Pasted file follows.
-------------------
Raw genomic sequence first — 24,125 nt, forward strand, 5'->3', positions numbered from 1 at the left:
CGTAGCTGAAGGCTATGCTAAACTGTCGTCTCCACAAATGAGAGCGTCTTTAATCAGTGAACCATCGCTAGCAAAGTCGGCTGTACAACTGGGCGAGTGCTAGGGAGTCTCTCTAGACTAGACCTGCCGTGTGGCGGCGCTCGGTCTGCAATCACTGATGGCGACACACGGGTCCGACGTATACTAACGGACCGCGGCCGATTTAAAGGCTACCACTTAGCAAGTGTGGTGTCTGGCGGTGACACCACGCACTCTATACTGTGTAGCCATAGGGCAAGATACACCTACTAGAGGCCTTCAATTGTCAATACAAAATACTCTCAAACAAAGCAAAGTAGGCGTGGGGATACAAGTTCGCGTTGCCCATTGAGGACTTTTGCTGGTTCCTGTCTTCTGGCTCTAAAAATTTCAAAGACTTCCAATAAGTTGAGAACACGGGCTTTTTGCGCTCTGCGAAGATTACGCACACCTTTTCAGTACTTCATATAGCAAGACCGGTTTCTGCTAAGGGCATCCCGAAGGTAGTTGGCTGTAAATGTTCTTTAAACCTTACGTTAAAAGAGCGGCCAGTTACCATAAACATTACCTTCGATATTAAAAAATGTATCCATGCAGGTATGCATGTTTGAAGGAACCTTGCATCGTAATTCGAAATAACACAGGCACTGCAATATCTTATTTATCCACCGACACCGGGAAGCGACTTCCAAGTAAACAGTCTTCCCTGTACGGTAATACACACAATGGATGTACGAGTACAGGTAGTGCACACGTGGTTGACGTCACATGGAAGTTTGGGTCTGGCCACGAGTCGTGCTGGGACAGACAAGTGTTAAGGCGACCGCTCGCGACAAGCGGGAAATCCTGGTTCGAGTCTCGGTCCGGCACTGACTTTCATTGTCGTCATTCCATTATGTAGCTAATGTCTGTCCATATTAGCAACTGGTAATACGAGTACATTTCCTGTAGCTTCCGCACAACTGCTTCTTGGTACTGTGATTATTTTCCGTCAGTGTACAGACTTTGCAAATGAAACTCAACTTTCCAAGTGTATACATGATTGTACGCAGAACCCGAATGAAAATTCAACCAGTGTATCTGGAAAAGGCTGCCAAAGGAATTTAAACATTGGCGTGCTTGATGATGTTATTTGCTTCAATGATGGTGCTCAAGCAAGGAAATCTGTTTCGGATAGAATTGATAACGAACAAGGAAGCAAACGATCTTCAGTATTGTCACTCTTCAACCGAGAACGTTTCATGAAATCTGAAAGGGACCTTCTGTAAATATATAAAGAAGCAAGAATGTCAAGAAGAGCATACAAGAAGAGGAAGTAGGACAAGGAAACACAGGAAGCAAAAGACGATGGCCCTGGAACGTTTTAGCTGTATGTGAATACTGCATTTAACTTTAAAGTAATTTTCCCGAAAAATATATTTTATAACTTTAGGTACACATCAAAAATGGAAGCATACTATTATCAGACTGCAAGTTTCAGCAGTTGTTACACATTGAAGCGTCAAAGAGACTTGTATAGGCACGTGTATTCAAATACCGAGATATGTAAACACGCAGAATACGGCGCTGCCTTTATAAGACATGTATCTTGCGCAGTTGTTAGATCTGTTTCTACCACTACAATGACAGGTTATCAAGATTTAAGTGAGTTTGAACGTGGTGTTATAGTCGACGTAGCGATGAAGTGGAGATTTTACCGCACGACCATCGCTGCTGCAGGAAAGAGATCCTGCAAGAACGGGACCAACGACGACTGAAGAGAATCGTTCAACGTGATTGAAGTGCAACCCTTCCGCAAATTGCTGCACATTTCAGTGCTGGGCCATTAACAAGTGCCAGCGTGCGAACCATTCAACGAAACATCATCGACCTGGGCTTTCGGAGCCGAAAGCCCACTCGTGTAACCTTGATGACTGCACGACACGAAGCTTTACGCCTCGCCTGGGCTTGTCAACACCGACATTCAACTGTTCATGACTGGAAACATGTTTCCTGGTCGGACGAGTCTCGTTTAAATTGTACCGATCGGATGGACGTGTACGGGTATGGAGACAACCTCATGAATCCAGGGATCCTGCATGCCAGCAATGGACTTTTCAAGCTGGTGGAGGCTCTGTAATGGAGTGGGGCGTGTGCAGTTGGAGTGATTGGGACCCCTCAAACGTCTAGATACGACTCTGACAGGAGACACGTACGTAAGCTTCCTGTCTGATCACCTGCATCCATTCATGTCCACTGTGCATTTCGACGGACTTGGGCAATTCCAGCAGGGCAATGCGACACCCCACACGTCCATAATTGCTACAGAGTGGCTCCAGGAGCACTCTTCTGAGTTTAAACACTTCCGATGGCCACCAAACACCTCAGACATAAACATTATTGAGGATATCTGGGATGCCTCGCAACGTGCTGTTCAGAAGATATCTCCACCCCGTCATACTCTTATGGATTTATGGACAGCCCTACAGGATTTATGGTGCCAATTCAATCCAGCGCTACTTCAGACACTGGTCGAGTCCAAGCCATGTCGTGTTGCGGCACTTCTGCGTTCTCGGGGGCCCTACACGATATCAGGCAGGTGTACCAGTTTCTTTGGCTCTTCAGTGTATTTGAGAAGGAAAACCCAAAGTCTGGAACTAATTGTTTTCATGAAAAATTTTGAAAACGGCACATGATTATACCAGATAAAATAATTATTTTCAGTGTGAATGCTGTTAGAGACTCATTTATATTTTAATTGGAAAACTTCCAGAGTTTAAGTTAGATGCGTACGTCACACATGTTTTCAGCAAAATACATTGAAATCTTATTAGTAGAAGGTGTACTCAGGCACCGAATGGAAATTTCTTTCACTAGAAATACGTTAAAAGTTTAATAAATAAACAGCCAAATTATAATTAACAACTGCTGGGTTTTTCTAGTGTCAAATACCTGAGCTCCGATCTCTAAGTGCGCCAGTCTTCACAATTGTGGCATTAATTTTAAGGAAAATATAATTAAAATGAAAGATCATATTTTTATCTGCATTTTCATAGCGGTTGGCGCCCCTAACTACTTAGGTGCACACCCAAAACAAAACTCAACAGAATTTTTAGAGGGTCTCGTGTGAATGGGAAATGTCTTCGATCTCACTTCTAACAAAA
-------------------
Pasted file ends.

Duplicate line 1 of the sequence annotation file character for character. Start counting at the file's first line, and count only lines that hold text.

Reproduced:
Raw genomic sequence first — 24,125 nt, forward strand, 5'->3', positions numbered from 1 at the left: